Since last year, the pandemic has in some ways created a stronger connection to and empathy for the Nanshitou Incident, even if what I am feeling at the moment is far less than what the refugees suffered. This project has been shown in various exhibitions and occasions, and each time I tried to legitimize a connection to the venue. The exhibition at HB Station Contemporary Art and Research Center was not only a remnant of a scene from fragmented memories, but also led the audience and participants into two public programmes: a walking tour entitled “A Walk by the Sea” and an open-air screening. The latter made me contemplate once more the meaning of the work in relation to the present and the locality. The screening, in the original location of the refugee camp, moved me more than ever. I did not have preconceptions about how the villagers would perceive this so-called artwork, or whether the mysteries of history would be resolved. The screening was filled with a young audience, while elsewhere, villagers were discussing how their grandparents survived the occupation. An older woman was walking back and forth within the area, another villager stopped by and watched the film while she was walking her dog, and a solemn-looking subdistrict officer took plenty of pictures. While he was paying attention to the content of the video, he was also distracted by the reaction of the audience. The monologues and sound effects with the projection became intertwined with the sound of cargo ships chirping on the Pearl River in the distance, and workers renovating the Shrine of Merit behind the audience. Perhaps I cannot expect a single project to re-organize all the historical complexities, nor are the “new discoveries” of my research are necessarily inspiring; but by taking the work out of its conventional artistic realm, and adding a sense of everydayness and locality, overlapping it with the realities of daily life, at least it opens up the possibility of dialogue with various kinds of people.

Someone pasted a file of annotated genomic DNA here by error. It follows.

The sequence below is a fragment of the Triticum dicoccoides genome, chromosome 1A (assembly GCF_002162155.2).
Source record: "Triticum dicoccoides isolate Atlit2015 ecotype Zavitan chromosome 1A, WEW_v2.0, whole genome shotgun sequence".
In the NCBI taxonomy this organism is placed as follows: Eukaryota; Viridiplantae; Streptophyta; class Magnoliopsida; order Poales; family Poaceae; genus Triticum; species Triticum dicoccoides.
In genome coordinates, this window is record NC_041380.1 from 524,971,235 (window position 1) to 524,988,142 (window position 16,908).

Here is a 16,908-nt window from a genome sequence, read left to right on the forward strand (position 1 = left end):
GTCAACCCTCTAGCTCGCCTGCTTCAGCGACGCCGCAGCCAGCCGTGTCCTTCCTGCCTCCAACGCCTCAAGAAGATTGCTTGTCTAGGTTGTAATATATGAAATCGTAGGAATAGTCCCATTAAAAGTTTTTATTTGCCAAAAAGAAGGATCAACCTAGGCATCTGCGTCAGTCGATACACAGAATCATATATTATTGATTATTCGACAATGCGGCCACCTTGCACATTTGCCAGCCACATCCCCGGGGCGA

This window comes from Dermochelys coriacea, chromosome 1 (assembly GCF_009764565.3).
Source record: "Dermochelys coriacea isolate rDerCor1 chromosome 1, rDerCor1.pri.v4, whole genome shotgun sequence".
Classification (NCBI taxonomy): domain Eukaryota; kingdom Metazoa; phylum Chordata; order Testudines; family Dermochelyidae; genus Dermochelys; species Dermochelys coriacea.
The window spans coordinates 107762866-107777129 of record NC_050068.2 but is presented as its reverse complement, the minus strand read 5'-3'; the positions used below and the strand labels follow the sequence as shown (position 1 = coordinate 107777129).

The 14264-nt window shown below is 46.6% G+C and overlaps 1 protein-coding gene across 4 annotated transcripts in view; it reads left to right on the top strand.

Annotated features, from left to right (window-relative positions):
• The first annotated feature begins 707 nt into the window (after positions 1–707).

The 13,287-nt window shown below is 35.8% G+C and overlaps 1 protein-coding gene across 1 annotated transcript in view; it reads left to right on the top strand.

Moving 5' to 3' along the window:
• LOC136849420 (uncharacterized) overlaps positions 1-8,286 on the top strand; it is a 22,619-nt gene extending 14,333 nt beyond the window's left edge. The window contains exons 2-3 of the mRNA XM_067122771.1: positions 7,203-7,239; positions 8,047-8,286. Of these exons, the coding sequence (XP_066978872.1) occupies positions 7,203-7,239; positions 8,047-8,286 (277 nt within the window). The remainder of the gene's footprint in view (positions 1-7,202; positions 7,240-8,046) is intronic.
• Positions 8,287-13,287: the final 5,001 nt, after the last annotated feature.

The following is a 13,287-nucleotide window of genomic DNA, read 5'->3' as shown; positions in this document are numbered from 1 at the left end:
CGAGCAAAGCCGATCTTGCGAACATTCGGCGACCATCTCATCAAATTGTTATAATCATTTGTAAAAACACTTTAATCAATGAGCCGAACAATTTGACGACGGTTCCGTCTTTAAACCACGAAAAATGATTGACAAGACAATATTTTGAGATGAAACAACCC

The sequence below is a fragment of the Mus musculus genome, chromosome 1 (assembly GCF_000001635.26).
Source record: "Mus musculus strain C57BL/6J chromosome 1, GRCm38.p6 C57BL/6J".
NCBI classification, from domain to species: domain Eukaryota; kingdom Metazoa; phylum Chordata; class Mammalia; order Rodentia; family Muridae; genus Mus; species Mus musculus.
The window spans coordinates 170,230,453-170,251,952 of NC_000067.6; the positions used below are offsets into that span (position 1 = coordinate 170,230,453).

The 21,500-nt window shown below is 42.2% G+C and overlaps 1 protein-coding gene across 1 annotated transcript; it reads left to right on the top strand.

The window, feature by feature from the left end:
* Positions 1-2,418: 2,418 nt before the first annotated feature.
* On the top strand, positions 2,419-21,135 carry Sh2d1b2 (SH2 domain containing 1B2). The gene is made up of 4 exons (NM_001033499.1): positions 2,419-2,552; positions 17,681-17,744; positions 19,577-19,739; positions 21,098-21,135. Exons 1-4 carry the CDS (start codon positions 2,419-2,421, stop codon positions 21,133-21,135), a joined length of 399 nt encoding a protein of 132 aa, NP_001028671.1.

During the project, I interviewed a 93-year-old lady who had experienced the refugee camp, the end of World War II, the Chinese civil war, New China, the Communist era, etc. I put her and her interview into the work that was shown in the outdoor screening: The Narrow Road to the Deep Sea, Part V: The Remains of the Night (2020). During the interview and conversation with the woman, she repeated that what had been engraved in her mind was not the misery of the war and the ease with which people could control their fate, but the fact that for the next 80 years after the war, while remaining unruffled having experienced so many ups and downs, the social welfare system was what could comfort her heart. That is her reality, existing outside of the numbers and causes and consequences recorded in the archives.
While artists hope that their works don’t merely create a definite conclusion of history, we always believe that the imagination brought out by art is productive and meaningful to real life and that the audience can fill the void with their own conclusions. When discussing this notion with my fellow artist Zhu Jianlin, he mentioned that the younger generation may be resistant to fill in and create when they are given this imaginative space, because authoritative education and the social and institutional framework over the years have diminished the mechanisms, vocabulary and techniques for generating “imagination”, which is, as mentioned earlier, one of the fundamentals for critical thinking in historical research. In a sharing session at HB Station, a friend questioned how this project could be expanded. Perhaps the artist could promote the openness and creativity of history on an epistemological level through works of art, just as I have postulated, by reorganizing and criticizing history and the present. In addition, I deeply believe that the perception taken by the artwork transcends rational thinking and language, and the shimmering light can stimulate the pursuit of goodness in human nature, showing empathy and care to the suffering and to the world.
(Article was written in June 2020, revised in February 2021.)
The essay was published on OUTCAST (2021).